6. Mass media was invented

The Roaring Twenties was the start of the “Golden Age of Radio,” a period that lasted well into the 1950s until the radio was eventually replaced by the television.

The radio proved to be a very popular form of entertainment, and not just for playing music. Radio programming was just as extensive as television programming and it was the first form of entertainment that was brought directly into people’s living rooms.

What’s even more important is that the mass production of the radio also started the mass culture that has dominated society ever since. A mass broadcasting medium allowed for mass marketing, which ended up turning Western society into a consumer-focused Capitalist culture.

Roaring Twenties Radio
Roaring Twenties Radio / Wiki Commons

7. Women became voters and much more

The 19th amendment was passed in the year 1920. This gave women the right to vote in the United States. With this came a change in the mentality of how women thought about careers and family.

The “New Woman” was invented, a woman who didn’t think that pursuing a career wouldn’t allow her to successfully raise a family as well.

This type of behavior was defined by a sub-culture called “flappers,” a generation of young women who actively questioned the traditional points of view of how women should behave.

They drove cars, wore short skirts, wore make-up, had their hair done, went out dancing, smoked, and drank alcohol. This type of behavior was questioned by the older generation and ended the moment the Roaring Twenties came to an abrupt end as well.

Flappers in the Roaring Twenties
Flappers in the Roaring Twenties / Wiki Commons

8. It was time to dance

The Roaring Twenties was also the start of the Jazz Age, with Jazz becoming the most popular form of music in American culture.

Apart from the new forms of music that sprung up, dance clubs were growing in popularity as well. This all came with a new sense of modernity and accessibility, allowing people to get in their car and drive to a dance club.

Musicals were the most popular forms of movies in cinemas and dance competitions were being held all across the United States with the foxtrot, waltz, American tango, Charleston, and Breakaway being the most popular forms of dance.

Yes, the Roaring Twenties were the decade of dance!

Josephine Baker dancing the Charleston at the Folies-Bergère, Paris
Josephine Baker dancing the Charleston at the Folies-Bergère, Paris / Wiki Commons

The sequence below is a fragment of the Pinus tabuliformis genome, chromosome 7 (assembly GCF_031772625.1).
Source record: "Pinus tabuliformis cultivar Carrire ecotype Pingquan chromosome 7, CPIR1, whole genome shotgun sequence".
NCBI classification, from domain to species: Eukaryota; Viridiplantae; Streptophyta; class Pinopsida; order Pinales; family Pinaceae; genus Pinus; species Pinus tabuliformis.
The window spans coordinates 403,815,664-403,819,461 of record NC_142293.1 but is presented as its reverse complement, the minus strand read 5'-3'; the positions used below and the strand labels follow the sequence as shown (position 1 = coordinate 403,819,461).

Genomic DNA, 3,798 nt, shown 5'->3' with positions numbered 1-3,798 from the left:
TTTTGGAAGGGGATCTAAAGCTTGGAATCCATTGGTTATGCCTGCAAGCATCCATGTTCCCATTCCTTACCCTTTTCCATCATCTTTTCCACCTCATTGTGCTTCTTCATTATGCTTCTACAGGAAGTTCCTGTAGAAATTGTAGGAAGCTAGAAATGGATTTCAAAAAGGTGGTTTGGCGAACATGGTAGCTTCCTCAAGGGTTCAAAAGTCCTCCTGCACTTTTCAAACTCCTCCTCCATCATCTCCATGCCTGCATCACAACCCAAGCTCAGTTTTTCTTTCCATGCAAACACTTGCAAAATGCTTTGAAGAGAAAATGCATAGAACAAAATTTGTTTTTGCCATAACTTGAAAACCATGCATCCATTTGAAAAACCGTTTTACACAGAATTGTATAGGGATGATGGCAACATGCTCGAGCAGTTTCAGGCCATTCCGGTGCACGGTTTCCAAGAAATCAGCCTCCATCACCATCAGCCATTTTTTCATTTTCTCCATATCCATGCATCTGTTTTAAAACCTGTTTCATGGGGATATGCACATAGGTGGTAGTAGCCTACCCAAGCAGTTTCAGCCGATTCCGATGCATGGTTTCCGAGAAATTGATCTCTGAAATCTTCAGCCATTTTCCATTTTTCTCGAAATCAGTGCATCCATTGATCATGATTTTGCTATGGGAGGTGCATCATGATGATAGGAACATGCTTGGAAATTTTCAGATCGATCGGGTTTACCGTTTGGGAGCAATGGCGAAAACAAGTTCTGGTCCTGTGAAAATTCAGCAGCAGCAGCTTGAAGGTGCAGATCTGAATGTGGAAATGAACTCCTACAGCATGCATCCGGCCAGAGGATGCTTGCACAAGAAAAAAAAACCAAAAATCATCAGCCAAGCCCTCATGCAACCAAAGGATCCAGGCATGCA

9. And drink illegal alcohol

If you wanted to party in a respectable nightclub then you didn’t have a choice but to drink non-alcoholic beverages.

The Progressive Movement and Anti-Sallon League finally reached their goal through the “Volstead Act,” which banned the import, manufacturing, and selling of alcoholic beverages in the United States.

For the duration of the Roaring Twenties, prohibition was a matter of law, as this act was enforced from 1920 until 1933.

One of the most interesting facts about the Roaring Twenties is that even though it was illegal to produce and sell alcohol, it wasn’t illegal to actually drink it. This little detail slipped the legislator’s mind, so if your glass accidentally got filled with alcohol, you were not breaking the law if you drank it!

Organized crime benefited tremendously from the selling of illegal alcohol in what was referred to as a “speakeasy,” an illegal bar where you could easily buy a beer or glass of wine.

Ever wonder how Al Capone made most of his money? That’s how!

Destroying illegal alcohol during prohibition
Destroying illegal alcohol during prohibition / Wiki Commons

10. All good things must come to an end

Very few eras have come to such an abrupt end as the Roaring Twenties. The economic prosperity was wiped out by an event that started with a day called “Black Tuesday,” the start of the Wall Street stock exchange crash which sent the world into one of the worst depressions in history.

On October 29, 1929, the crash was initiated and the effects of the global depression, which is now referred to as “The Great Depression,” were felt until the start of World War II.

To make things even worse, it was the climate in which Adolph Hitler rose to power, and who used this period of economic turmoil to lay the foundation of his war machine.

The Roaring Twenties had come to an abrupt end, but the transformation it brought to the world is still felt today.

And here we are again, in a period of great economic uncertainty because of the Coronavirus Crisis. It’s almost certain that human beings will find the power to rise after the dust settles down and a new period of prosperity (after the necessary changes are made) will be the result.

Let’s just hope that we don’t make the careless mistakes people in the buildup to the Great Depression made, so the new era can be one of endless prosperity and peace in the entire world!

Roaring Twenties facts